solar is a natural fit in florida's renewable energy mix
Florida boasts 220 days of sunshine each year, according to JAXUSA Partnership, and the ‘Sunshine State’ is one of the nation’s top solar producing states. So it’s no surprise the state is currently home to 28 solar power plants in operation and six more coming online by the end of 2020.
Table of Contents
- The Growth of Solar
- FTZ No. 64 Offers Savings for Solar Shippers
- Focused on Solar
- Large Capacity for Growing Volumes
- US Producers Require Input Cargo
- Solar on the Scene
Story by Lori Musser
Opportunities abound. Businesses and other power users can install their own solar energy fields – on a roof, on a retention pond, or in a field. Companies can service the solar industry, making component panels and parts, or handling the transportation and logistics thereof. Transportation companies can even incorporate solar power to help fuel trains, ships, cranes and other assets.
The Jacksonville Port Authority (JAXPORT) is strategically partnering with supply chain service providers, electrical authorities, and others to support the transportation and logistics needs for solar cargo, according to JAXPORT’s Director of Cargo Sales Frank Camp.
“We are seeing a lot of growth and investment in Florida, as well as in Georgia, the Carolinas, and Alabama,” said Camp. He added the region offers plentiful available and affordable contiguous acreage, making North Florida a new hot spot for solar.
JAXPORT’s proximity to this growth has led to an uptick in solar cargo. In 2018, the port handled 5,376 twenty-foot equivalent units (or TEUs, the industry standard for measuring containers) of solar panels and by the end of 2019, that figure had risen to 12,743 TEUs, a 137 percent increase. Camp said volumes remained steady into 2020 with more growth opportunities on the horizon.
As businesses and electric authorities look to grow their use of solar energy, Jacksonville’s transportation and logistics ecosystem is stepping up to help deliver the infrastructure needed, from warehousing space to safely store and deploy modules to the product’s final mile delivery.
The Growth of solar
Florida Power & Light Company, or FPL, is a subsidiary of NextEra Energy, Inc., the world’s largest generator of renewable energy from the wind and sun. FPL serves more than 10 million consumers across the state and its sister company Gulf Power serves almost a half-million more in the Florida Panhandle.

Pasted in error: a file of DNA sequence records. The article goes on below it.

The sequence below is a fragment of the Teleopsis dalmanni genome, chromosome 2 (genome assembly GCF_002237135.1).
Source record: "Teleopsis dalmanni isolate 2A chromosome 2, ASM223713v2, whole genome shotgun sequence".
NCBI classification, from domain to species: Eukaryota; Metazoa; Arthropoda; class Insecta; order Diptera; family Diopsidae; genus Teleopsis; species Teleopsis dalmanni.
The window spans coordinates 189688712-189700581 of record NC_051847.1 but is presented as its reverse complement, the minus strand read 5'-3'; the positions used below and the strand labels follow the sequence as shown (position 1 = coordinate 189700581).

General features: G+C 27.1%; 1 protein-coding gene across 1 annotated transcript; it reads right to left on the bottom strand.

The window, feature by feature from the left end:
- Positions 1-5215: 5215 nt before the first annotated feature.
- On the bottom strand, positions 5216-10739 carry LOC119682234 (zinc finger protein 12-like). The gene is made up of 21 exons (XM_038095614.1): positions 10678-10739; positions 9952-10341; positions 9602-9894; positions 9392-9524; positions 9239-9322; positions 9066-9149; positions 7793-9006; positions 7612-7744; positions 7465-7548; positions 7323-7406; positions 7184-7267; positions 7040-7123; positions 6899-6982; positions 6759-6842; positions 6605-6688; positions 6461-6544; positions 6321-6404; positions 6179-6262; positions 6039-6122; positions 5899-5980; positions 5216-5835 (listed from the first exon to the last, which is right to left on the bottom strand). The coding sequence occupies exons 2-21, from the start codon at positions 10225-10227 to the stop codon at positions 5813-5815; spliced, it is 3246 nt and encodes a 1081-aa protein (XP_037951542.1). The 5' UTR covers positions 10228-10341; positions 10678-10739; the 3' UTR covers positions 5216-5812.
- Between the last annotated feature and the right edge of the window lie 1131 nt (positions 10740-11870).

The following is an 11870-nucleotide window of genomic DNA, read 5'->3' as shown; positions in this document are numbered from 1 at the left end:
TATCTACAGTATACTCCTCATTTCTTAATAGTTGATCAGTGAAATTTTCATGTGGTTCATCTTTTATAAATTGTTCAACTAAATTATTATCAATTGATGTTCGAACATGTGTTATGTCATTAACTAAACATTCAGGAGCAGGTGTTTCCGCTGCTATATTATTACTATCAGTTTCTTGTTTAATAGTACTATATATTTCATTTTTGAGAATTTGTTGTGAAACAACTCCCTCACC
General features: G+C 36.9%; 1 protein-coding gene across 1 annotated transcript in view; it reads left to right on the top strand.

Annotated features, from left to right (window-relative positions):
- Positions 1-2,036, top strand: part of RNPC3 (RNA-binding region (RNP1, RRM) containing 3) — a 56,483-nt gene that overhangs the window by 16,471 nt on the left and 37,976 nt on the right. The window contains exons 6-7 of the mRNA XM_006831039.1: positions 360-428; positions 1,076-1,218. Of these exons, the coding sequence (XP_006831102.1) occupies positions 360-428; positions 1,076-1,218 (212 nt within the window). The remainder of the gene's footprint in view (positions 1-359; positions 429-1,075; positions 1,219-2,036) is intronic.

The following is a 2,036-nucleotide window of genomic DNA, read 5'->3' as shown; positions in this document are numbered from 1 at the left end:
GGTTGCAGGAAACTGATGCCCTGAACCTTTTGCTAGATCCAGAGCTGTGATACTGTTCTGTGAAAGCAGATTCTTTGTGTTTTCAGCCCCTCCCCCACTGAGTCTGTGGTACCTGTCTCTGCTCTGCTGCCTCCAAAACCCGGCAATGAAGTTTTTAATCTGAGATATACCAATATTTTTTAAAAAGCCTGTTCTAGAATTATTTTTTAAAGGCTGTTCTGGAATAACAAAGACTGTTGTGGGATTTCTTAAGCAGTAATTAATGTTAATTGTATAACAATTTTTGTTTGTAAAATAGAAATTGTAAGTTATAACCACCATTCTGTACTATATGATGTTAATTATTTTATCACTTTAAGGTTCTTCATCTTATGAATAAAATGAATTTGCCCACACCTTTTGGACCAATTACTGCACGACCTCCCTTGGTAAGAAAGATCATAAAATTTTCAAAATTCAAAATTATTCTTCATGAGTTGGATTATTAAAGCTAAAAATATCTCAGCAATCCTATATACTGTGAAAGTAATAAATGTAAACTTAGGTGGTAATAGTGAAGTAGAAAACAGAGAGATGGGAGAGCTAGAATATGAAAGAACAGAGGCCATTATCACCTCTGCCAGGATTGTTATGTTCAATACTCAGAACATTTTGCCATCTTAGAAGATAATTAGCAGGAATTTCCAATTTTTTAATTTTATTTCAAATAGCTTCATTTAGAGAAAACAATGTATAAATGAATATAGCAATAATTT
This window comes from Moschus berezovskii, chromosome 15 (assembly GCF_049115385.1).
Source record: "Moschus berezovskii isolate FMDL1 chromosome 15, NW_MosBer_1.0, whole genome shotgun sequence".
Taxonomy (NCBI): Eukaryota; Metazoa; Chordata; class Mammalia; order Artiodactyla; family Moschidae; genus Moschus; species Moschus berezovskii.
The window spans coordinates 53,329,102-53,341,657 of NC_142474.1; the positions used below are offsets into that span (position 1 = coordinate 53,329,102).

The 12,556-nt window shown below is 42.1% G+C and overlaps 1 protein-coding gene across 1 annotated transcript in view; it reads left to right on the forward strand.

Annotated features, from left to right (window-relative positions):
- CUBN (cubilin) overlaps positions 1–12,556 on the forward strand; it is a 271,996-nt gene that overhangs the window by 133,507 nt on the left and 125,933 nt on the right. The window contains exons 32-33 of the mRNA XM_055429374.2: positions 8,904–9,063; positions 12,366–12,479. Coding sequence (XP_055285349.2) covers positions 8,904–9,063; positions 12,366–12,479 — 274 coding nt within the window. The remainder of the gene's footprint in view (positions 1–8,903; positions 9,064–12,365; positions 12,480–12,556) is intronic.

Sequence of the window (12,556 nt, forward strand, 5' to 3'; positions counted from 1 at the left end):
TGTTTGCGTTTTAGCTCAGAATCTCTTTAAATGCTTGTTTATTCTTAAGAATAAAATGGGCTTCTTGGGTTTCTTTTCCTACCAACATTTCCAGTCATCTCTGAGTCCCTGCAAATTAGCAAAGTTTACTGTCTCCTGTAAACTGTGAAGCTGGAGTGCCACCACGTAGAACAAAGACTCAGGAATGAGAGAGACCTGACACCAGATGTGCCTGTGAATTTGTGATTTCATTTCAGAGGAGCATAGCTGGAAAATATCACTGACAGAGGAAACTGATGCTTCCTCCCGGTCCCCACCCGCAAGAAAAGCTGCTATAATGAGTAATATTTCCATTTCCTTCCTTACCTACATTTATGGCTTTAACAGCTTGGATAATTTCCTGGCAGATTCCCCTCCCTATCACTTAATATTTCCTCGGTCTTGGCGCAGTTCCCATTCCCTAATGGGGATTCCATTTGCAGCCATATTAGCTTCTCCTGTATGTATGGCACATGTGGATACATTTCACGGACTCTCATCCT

FPL has optimistic solar plans. The company’s “30-by-30” plan aims to make Florida a world leader in solar energy. By 2030, the company plans to install 30 million new solar panels, build 100-plus new solar energy centers, and generate energy that is 67 percent cleaner than the 2005 U.S. electric company average.
An FPL spokesperson said: “Our investments in affordable and clean energy continue to improve the efficiency of our system, reduce fuel consumption and emissions, and help keep costs down for our customers over the long term.”
In addition to the “30-by-30” plan energizing the push for solar in Florida – there is also the Florida Municipal Solar Project, one of the largest municipal-backed solar projects in the United States. The project, led by the Florida Municipal Power Agency (FMPA), will consist of five solar farms across 16 counties throughout the state equipped with approximately 1.5 million solar panels.
Electric authorities are not the only businesses taking advantage of the sun’s power. Warehouses and large buildings in Northeast Florida and beyond are being topped off with solar energy arrays to power operations and reduce businesses’ carbon footprint.
In 2017, IKEA built its 290,000-square-foot Jacksonville store with the ability to produce 2.8 million kilowatts each year. At the time of construction, IKEA’s then U.S. President, Lars Petersson, said IKEA was Florida’s largest non-utility private solar owner at the time – a title the company still holds to this day. Other top global brands are joining IKEA in their investment in solar including Apple, Amazon, Walmart and Target.
Also in Northeast Florida, Aqua Gulf, an asset-based transportation and logistics company that handles refrigerated and dry cargoes, launched its solar initiative. Aqua Gulf equipped its warehouse with a 62,000-square-foot solar array, comprised of 1,795 solar panels capable of generating 2.25 megawatts of power per day.
The company’s investment in solar helps ensure the reliability and resiliency of its facility, including 14,500-square-feet of sensitive temperature-controlled space.